My one new read was The Garden of Words, which I failed. Remember when I said things had been really busy lately? As a result, I’ve been in a super-charged mood of “let’s get more stuff done,” and I want what I’m reading to keep up. This book is the exact opposite. It’s about an older woman and school-age boy who meet at a gazebo when it rains. It requires leisurely reflection and an awareness of connections in life and pondering how someone can affect our lives temporarily but then we move on.

I was in totally the wrong mood for it. I’m going to try reading it again when I can better calm myself and approach it on its terms before I decide whether it’s too much like other things I’ve read or has its own special qualities.

Attack on Titan Conquers All

I wrote a roundup of the current manga scene for SLJTeen newsletter, with notes on publishing trends (omnibuses, license rescues) and some recommended series.

CBR has more details on the Attack on Titan/Marvel crossover, including where it’s going to run: In the Japanese culture magazine Brutus.

Lori Henderson looks at this week’s new manga at Manga Xanadu.

The Manga Bookshelf team discusses next week’s new manga, and Melinda Beasi has some pix of the new Pandora Hearts art book.

Attack on Titan creator Hajime Isayama was named “Tourism Friendship Ambassador to the ‘Beautiful Riverside Location of Hita,'” his home town in Oita Prefecture. Isayama came back to his hometown for a two-day cultural event, “Shingeki no Satogaeri” (Attack on Returning Home), and during a talk show that was part of the event, he said that the landscape of the area was his inspiration for the setting of Attack on Titan.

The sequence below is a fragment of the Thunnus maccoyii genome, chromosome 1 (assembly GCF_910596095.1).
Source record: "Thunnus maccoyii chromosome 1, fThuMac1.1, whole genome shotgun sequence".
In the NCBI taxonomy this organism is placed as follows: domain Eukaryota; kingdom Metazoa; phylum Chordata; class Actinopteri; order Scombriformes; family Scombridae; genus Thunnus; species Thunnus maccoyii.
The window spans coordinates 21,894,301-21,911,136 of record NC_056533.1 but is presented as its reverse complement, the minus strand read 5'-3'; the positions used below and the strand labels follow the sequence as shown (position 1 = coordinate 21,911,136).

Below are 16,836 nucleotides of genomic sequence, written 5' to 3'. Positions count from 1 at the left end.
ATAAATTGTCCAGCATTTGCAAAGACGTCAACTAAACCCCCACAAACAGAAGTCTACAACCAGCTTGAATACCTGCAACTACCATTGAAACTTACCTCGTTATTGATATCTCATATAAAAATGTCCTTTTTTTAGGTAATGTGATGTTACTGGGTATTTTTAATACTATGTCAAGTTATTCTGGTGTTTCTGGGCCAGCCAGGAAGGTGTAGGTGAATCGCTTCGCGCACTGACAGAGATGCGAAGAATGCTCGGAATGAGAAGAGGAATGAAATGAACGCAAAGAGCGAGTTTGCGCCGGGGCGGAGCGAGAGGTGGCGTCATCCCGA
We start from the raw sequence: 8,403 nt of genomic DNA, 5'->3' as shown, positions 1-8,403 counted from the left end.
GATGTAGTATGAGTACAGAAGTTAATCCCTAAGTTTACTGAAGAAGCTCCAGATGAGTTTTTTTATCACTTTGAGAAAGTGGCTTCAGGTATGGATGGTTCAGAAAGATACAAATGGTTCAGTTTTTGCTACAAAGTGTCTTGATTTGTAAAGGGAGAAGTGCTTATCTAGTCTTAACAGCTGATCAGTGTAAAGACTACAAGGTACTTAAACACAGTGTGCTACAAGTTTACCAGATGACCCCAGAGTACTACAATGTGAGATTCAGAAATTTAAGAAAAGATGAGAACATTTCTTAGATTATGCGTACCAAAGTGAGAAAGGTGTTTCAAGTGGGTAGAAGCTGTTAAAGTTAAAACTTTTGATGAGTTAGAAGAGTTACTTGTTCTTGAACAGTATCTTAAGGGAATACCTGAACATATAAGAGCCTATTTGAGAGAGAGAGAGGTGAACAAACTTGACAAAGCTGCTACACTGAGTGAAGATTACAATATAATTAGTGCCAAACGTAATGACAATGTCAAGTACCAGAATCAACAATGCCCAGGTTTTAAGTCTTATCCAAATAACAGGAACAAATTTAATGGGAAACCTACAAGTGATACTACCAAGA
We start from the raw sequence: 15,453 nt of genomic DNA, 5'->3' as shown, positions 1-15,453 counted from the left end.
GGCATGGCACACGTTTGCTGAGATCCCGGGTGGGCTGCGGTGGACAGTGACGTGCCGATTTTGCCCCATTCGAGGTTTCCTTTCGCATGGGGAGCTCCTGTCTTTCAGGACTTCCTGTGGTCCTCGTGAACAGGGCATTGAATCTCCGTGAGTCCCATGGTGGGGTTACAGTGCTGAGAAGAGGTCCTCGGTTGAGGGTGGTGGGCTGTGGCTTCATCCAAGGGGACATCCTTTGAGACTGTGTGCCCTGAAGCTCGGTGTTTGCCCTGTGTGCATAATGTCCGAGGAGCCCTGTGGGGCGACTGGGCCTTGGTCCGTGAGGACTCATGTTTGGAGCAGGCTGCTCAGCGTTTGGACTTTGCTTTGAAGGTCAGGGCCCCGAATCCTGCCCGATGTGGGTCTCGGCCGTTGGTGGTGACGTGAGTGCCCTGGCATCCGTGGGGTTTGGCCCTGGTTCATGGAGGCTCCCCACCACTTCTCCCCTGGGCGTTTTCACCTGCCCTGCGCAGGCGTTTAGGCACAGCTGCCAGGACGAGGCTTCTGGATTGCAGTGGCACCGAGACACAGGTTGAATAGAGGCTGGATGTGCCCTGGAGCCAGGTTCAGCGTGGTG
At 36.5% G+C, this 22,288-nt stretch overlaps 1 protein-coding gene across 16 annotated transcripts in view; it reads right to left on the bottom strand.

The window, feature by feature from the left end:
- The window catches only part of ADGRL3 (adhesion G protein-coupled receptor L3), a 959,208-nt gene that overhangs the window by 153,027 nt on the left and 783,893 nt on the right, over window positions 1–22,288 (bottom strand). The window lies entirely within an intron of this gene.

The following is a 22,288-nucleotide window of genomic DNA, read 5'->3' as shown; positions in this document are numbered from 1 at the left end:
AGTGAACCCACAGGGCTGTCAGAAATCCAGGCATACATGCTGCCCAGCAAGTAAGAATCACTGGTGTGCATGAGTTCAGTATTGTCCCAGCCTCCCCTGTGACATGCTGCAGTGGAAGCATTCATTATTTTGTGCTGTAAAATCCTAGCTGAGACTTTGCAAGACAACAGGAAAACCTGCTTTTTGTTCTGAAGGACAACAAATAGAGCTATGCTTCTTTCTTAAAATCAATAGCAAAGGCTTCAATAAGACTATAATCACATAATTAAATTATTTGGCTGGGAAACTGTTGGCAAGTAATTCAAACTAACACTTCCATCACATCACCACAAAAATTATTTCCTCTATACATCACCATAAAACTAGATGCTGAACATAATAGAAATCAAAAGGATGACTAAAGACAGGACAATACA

Three volumes of Attack on Titan make the BookScan best-seller list, which tracks graphic novel sales in bookstores; just like in the old days, the latest volume of Naruto tops the list, and vol. 19 of Vampire Knight is there as well.

Naruto comes to an end next week, but it’s not really going away: Next week’s issue of Shonen Jump includes an announcement that a new mini-series will launch in the spring, and a couple of novels are already in the works. What’s more, something called the “Naruto Shin Jidai Kaimaku Project” (Naruto’s New Era Opening Project) has a countdown for a big announcement on Monday. So stay tuned!

Kadokawa launched its Book Walker app this week with an array of titles, some old, some new.

Laura looks at the series currently running in BetsuHana magazine.

Reviews: Sean Gaffney and Anna N. look at some new releases from Viz, Seven Seas, and Vertical in the latest edition of Bookshelf Briefs. Ash Brown looks back at the week in manga at Experiments in Manga.

Sean Gaffney on vol. 1 of Barakamon (A Case Suitable for Treatment)
Ein Gamagori on vol. 2 of Food Wars (The Fandom Post)
Anna N. on vol. 1 of Kiss of the Rose Princess (Manga Report)